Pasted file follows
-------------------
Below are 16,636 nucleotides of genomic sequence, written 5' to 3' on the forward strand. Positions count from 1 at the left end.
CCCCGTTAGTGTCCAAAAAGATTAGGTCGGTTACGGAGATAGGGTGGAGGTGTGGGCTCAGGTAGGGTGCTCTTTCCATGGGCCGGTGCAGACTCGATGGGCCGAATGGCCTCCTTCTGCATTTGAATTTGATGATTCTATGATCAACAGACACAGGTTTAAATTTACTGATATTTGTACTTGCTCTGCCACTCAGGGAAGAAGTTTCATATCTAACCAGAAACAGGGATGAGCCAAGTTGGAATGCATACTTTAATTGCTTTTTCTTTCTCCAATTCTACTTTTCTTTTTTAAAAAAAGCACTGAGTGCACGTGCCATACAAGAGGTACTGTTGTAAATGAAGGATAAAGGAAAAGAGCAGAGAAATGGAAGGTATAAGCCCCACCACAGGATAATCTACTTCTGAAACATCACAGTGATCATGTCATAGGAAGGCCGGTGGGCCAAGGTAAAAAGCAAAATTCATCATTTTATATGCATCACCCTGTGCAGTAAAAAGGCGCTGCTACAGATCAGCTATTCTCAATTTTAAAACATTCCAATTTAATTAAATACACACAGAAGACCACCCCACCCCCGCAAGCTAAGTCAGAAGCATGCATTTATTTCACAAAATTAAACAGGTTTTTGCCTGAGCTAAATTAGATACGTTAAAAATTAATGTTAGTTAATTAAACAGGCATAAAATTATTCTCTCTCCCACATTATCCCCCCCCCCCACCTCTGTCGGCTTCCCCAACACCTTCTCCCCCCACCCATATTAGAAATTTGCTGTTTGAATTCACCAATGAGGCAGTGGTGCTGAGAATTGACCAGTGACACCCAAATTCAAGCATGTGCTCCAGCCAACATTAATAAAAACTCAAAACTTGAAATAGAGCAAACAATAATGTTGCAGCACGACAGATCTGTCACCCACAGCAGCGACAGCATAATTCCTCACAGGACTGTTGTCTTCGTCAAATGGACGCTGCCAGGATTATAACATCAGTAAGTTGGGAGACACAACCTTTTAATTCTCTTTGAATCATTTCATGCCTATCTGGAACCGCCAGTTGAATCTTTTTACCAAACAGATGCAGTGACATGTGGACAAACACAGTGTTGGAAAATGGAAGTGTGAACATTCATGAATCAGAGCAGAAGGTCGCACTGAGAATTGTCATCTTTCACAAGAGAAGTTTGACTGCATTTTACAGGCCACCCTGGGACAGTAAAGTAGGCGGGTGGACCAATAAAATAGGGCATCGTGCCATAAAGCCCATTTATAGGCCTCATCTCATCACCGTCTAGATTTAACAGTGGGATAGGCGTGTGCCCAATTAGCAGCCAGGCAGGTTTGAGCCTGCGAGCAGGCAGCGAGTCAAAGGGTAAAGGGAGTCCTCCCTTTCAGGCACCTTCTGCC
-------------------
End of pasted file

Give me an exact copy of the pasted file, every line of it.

Below are 16,636 nucleotides of genomic sequence, written 5' to 3' on the forward strand. Positions count from 1 at the left end.
CCCCGTTAGTGTCCAAAAAGATTAGGTCGGTTACGGAGATAGGGTGGAGGTGTGGGCTCAGGTAGGGTGCTCTTTCCATGGGCCGGTGCAGACTCGATGGGCCGAATGGCCTCCTTCTGCATTTGAATTTGATGATTCTATGATCAACAGACACAGGTTTAAATTTACTGATATTTGTACTTGCTCTGCCACTCAGGGAAGAAGTTTCATATCTAACCAGAAACAGGGATGAGCCAAGTTGGAATGCATACTTTAATTGCTTTTTCTTTCTCCAATTCTACTTTTCTTTTTTAAAAAAAGCACTGAGTGCACGTGCCATACAAGAGGTACTGTTGTAAATGAAGGATAAAGGAAAAGAGCAGAGAAATGGAAGGTATAAGCCCCACCACAGGATAATCTACTTCTGAAACATCACAGTGATCATGTCATAGGAAGGCCGGTGGGCCAAGGTAAAAAGCAAAATTCATCATTTTATATGCATCACCCTGTGCAGTAAAAAGGCGCTGCTACAGATCAGCTATTCTCAATTTTAAAACATTCCAATTTAATTAAATACACACAGAAGACCACCCCACCCCCGCAAGCTAAGTCAGAAGCATGCATTTATTTCACAAAATTAAACAGGTTTTTGCCTGAGCTAAATTAGATACGTTAAAAATTAATGTTAGTTAATTAAACAGGCATAAAATTATTCTCTCTCCCACATTATCCCCCCCCCCCACCTCTGTCGGCTTCCCCAACACCTTCTCCCCCCACCCATATTAGAAATTTGCTGTTTGAATTCACCAATGAGGCAGTGGTGCTGAGAATTGACCAGTGACACCCAAATTCAAGCATGTGCTCCAGCCAACATTAATAAAAACTCAAAACTTGAAATAGAGCAAACAATAATGTTGCAGCACGACAGATCTGTCACCCACAGCAGCGACAGCATAATTCCTCACAGGACTGTTGTCTTCGTCAAATGGACGCTGCCAGGATTATAACATCAGTAAGTTGGGAGACACAACCTTTTAATTCTCTTTGAATCATTTCATGCCTATCTGGAACCGCCAGTTGAATCTTTTTACCAAACAGATGCAGTGACATGTGGACAAACACAGTGTTGGAAAATGGAAGTGTGAACATTCATGAATCAGAGCAGAAGGTCGCACTGAGAATTGTCATCTTTCACAAGAGAAGTTTGACTGCATTTTACAGGCCACCCTGGGACAGTAAAGTAGGCGGGTGGACCAATAAAATAGGGCATCGTGCCATAAAGCCCATTTATAGGCCTCATCTCATCACCGTCTAGATTTAACAGTGGGATAGGCGTGTGCCCAATTAGCAGCCAGGCAGGTTTGAGCCTGCGAGCAGGCAGCGAGTCAAAGGGTAAAGGGAGTCCTCCCTTTCAGGCACCTTCTGCC